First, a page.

On March 3rd the startup communities in Boston and San Francisco converged on Angel Hack, a bi-coastal hackathon that attracted hundreds of developers who had 30 hours to build an app from scratch and pitch it to a panel of angel investors. I attended the San Francisco event which was held at Adobe’s offices on Townsend St. I had a font-row seat to a whirlwind of activity: teams forming, teams disbanding, rapid-fire brainstorming, ideas coming into focus and eventually a flurry of check-ins. It was fun to see some great apps built using Twilio, including Download4me, Remedicine, Confession Call and Audiolyzer.
I had the pleasure of awarding the Twilio SF prize to Jesse Chen for building Eventr, an app that supercharges Eventbrite by letting event organizers ping and poll their attendees over SMS. Here’s a quick Q&A that I had with Jesse following the event:
Carter: Can you tell me a little bit about yourself?
Jesse: I am a student at UC Berkeley studying Computer Science that is graduating this semester. I am really passionate about mobile technology and entrepreneurship, which is why I will be joining Facebook after graduation!
C: How did you hear about Angel Hack SF?
J: I attended the first Angel Hack in December 2011 when I read about it on the Internet. I had an awesome experience meeting other people and competing in the hackathon, which prompted me to immediately sign up for Angel Hack 2 in SF.
C: What inspired you to build Eventr?
J: I have previously attended events where communication between the event organizers and the attendees were minimal to nil, whether that is because of technical difficulties or the lack of efficient tools to communicate with attendees. It becomes a frustrating experience for both the organizer as well as the attendees, and the end result is a negative perception of the event. Eventr is built to solve that problem. By providing a platform for event organizers to efficiently broadcast announcements via SMS as well as receiving feedback from attendees in real-time through the use of Eventr’s SMS Poll feature, it benefits both parties by creating a seamless communication channel between the event organizers and the attendees.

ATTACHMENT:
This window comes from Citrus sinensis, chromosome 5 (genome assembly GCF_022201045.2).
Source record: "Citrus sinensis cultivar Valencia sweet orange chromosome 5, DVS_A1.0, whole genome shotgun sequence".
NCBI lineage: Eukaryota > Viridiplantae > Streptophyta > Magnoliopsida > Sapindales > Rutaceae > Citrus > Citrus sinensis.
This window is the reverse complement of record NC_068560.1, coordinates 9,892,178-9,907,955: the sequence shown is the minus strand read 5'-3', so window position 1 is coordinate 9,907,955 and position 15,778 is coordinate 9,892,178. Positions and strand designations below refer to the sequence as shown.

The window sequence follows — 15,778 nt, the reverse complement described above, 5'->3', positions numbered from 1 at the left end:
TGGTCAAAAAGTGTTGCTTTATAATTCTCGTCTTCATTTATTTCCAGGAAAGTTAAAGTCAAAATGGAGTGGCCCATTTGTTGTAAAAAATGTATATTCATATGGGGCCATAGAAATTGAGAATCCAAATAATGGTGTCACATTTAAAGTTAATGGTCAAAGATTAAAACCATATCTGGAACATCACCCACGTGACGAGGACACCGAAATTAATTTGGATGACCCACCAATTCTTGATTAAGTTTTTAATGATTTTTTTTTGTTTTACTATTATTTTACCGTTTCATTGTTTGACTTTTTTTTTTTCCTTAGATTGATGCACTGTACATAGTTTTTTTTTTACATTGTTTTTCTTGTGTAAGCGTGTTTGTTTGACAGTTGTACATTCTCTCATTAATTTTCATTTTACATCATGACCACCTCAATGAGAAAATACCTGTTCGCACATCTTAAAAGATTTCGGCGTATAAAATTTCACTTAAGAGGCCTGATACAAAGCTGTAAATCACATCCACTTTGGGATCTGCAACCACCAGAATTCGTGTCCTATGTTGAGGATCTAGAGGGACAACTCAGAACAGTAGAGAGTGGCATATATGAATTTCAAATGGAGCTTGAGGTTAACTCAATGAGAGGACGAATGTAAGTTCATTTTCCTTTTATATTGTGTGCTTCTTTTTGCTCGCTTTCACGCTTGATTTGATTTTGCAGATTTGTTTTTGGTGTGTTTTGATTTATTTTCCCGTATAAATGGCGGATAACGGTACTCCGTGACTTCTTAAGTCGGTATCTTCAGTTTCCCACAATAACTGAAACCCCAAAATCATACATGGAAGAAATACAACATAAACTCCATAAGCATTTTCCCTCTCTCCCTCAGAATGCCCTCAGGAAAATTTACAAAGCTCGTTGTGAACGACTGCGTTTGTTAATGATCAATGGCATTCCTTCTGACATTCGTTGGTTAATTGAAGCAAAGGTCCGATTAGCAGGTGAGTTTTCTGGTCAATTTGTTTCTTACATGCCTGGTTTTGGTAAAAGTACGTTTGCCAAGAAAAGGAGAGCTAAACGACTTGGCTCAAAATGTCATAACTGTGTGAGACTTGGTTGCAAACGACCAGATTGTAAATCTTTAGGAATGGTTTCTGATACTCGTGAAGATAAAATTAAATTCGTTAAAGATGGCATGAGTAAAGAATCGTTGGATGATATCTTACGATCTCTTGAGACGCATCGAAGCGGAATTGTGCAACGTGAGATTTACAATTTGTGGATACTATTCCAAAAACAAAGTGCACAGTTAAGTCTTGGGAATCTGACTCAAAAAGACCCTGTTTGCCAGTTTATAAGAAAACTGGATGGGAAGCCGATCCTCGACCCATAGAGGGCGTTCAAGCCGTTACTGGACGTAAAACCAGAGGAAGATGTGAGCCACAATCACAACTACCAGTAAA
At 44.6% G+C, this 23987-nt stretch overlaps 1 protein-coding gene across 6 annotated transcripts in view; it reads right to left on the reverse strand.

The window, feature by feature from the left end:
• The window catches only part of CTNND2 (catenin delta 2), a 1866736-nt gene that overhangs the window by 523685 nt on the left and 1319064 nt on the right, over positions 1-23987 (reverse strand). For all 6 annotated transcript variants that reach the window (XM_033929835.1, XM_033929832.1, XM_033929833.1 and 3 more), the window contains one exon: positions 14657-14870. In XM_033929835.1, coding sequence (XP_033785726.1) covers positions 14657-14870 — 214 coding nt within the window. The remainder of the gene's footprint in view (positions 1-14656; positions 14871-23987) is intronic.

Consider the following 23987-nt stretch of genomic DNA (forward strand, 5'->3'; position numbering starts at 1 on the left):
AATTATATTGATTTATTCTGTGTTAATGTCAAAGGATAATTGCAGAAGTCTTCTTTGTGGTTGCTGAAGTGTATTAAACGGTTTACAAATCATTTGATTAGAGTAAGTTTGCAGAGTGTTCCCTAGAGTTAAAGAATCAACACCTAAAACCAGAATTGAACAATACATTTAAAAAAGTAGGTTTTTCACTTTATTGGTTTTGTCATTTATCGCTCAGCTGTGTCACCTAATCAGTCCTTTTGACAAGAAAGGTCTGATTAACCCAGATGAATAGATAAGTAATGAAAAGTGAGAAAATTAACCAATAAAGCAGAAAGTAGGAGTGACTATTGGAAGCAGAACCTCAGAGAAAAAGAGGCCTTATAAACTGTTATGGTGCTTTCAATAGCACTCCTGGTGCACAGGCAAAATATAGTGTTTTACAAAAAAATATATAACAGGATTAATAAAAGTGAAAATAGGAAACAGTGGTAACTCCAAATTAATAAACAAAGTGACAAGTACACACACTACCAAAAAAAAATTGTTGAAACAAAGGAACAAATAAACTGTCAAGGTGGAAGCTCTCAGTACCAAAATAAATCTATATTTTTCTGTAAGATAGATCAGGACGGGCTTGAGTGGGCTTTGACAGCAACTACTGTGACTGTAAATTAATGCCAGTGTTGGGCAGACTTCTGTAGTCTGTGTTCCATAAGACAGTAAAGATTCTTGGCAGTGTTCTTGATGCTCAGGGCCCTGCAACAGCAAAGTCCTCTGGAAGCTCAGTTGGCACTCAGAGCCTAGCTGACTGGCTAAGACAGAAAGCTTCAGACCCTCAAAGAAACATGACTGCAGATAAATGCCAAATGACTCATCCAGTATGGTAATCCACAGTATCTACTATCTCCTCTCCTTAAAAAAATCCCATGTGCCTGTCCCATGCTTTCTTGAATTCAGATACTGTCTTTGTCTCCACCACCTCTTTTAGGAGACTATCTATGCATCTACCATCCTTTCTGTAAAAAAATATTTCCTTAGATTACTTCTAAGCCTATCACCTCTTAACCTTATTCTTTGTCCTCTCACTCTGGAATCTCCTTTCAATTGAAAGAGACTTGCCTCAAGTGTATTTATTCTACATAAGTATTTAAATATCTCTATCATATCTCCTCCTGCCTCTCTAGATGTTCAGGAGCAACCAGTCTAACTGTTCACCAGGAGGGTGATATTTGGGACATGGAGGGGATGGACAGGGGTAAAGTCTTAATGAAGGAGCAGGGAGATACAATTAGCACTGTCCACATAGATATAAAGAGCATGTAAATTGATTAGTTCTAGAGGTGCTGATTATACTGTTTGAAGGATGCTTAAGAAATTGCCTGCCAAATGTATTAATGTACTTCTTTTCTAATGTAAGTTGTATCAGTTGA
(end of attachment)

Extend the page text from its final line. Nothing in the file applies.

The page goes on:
J: I used the Eventbrite API to pull the event details, and the twilio API for the SMS infrastructure. For the frontend, it is built entirely on HTML5, jQuery and Twitter Bootstrap. The backend is built using PHP for handling the outgoing/incoming text messages. The best part about Eventr is the responsive design feature, which means Eventr is optimized for your desktop, tablet, or phone all at once!
C: What was the hardest part?
J: The hardest part was defining the MVP (Minimum Viable Product) since the hackathon was only 30 hours. When I came up with the idea, I had a large list of awesome features that I would like to flesh out over the course of the hackathon. When the hackathon kicked off, I was ready to get wired in, put my head down and start coding away, but it took a lot of effort to slow down and be patient by taking the first hour to define the set of core features that must be implemented by hour 30.
As a matter of fact, the twilio API was by far the easiest part of building Eventr, the API documentation was well written and I was able to send my first SMS within a matter of minutes!
C: What’s next for Eventr?
J: After receiving extremely positive feedback from multiple people, my goal is to polish it up and make it scalable so that event organizers can begin using Eventr for their own events. Ironically, Angel Hack created hackathon.io for this event, which is an additional website that attendees have to register for to receive SMS updates. Angel Hack already have our cell phone numbers from their Eventbrite event, so why not use Eventr which can send SMS updates to attendees without requiring them to create another account? My hope is that Eventr can be used for future events to enable frictionless communicatation between event organizers and their attendees.